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- WARNING - Why do we have 5V and 6V servos & switchable BEC's etc ?
Many people get confused about input voltages for
radio system and servos.
The problem is that many servos are listed as capable
of operating on anything from 4.5V to 6V
Equally, Some ESC's or the BEC's provide switchable
output to let you choose 5V or 6V output to your radio system.
BE VERY CAREFUL
INDEED IF YOU CHANGE THESE...
It may seem obvious that the higher the
voltage, the more powerful the servos will be, and to a certain extent
that is true, so why don't we always just use the 6V setting.
The first thing you need to do is to
check your radio RX to ensure it is happy to accept 6V, some DO NOT.
If the RX is OK, move on to checking your
servos. If you have the EXACT same type for all your servos,
and it is suitable for 6V, then fine - go ahead. However, if you
have am mixture, which is quite common as many people use a more exotic
servo for the rudder, you must ensure that ALL OF THEM are 6V
The next question that comes up is are
your servos analog or digital. ? Why you may ask ?
Well, digital servos take more power to
drive them than the comparable analog servo.
Also, and even more importantly, you need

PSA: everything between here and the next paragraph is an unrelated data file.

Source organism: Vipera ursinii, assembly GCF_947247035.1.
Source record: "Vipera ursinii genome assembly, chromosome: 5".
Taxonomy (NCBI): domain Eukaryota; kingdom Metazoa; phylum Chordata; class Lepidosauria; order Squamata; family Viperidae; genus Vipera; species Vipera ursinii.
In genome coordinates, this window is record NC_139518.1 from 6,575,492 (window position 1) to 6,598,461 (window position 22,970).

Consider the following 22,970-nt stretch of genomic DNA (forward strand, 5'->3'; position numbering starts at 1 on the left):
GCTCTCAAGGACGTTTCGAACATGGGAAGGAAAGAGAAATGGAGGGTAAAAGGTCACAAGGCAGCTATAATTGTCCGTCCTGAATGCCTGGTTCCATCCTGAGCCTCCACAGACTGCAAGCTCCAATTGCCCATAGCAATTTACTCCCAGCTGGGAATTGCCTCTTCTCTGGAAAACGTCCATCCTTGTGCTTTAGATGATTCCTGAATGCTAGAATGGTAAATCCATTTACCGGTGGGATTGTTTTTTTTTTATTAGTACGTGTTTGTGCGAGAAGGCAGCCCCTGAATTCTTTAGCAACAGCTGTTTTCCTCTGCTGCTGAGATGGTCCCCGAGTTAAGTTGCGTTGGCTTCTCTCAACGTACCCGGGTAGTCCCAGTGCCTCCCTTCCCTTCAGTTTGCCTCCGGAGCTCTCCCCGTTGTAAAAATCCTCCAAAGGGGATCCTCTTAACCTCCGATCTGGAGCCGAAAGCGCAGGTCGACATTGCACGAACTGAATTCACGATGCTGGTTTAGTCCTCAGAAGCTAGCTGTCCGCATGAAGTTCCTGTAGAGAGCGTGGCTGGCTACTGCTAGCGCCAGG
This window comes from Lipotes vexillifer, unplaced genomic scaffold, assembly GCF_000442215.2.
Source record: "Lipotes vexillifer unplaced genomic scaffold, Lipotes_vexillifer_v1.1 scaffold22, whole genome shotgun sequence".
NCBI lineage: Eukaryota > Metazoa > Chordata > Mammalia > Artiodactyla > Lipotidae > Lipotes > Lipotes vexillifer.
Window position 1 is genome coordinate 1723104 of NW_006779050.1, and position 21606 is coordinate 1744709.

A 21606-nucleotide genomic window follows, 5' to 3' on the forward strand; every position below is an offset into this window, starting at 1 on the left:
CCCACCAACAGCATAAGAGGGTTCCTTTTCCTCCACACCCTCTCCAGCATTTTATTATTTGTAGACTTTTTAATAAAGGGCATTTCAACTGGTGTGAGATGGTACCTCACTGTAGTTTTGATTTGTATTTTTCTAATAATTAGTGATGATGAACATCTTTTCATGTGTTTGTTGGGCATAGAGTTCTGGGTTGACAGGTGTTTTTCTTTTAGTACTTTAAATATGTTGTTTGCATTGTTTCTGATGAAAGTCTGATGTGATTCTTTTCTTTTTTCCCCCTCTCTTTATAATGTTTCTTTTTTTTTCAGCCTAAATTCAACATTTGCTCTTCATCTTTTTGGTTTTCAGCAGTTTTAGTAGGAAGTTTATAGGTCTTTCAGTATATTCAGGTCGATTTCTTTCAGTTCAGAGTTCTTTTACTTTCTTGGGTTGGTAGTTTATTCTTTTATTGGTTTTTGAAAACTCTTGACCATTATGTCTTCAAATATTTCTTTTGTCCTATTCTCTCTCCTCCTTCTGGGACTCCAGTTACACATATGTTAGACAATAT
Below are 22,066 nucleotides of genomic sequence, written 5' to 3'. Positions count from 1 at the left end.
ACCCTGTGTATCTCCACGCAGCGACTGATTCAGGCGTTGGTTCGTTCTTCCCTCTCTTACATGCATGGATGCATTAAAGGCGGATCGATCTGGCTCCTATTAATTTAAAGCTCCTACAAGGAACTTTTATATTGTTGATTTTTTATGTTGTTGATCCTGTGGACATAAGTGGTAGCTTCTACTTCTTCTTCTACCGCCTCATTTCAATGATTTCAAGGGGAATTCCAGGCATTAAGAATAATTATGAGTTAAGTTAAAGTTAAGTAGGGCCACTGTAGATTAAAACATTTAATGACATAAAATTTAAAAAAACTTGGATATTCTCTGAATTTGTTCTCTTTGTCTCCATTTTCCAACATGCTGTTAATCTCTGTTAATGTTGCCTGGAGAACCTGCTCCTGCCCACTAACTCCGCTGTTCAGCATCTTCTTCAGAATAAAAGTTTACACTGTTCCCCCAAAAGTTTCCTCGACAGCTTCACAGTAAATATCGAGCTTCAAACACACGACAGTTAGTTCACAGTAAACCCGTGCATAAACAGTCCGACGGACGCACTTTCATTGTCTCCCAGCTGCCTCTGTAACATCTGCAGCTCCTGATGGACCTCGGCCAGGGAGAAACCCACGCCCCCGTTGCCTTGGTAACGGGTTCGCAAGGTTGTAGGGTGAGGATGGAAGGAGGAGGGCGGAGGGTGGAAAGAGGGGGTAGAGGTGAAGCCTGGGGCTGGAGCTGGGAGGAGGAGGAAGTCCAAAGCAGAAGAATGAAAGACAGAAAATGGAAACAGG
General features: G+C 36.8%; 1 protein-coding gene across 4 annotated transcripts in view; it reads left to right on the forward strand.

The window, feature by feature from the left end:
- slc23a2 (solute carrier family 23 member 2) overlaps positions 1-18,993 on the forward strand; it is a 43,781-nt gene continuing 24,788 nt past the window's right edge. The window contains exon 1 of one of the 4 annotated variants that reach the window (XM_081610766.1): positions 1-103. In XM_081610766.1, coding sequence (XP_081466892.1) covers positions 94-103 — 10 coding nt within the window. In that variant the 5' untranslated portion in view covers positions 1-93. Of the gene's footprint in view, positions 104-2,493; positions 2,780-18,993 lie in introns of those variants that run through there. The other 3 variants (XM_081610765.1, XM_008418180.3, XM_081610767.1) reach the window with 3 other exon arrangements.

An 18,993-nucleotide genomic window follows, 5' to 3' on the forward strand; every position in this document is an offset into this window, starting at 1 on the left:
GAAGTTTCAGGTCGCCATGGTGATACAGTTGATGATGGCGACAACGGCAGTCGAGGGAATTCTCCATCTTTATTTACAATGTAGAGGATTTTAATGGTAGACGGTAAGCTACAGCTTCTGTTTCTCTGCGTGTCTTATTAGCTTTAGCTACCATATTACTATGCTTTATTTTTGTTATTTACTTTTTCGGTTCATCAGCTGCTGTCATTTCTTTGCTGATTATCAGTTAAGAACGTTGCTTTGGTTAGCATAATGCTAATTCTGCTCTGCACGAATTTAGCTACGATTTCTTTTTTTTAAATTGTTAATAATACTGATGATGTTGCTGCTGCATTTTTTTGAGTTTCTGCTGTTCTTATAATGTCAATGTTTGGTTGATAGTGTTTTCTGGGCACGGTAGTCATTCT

to check your ESC/BEC combination to see how many servos it is capable
of supporting at both 5V and 6V. You may be quite surprised to
discover that the ESC cannot provide enough power at 6V to handle your
basic 4 servos, much less any others you may have for retracts etc.
To go 6V you may have to get yourself a
more powerful ESC/BEC that can handle 4 digital servos at 6V.
A final warning - Check the gyro, as they
may not like a different voltage, and also, be very careful before
you connect the rudder servo to the gyro that it is the correct
type. Many gyros have a switch to let you tell it if the servo is
going to be analog or digital. If you connect the wrong type of
servo, you can FRY the servo or even the GYRO
SO, PLEASE BE
CAREFUL WHEN PLAYING WITH VOLTAGE SETTINGS AND MIXING SERVOS.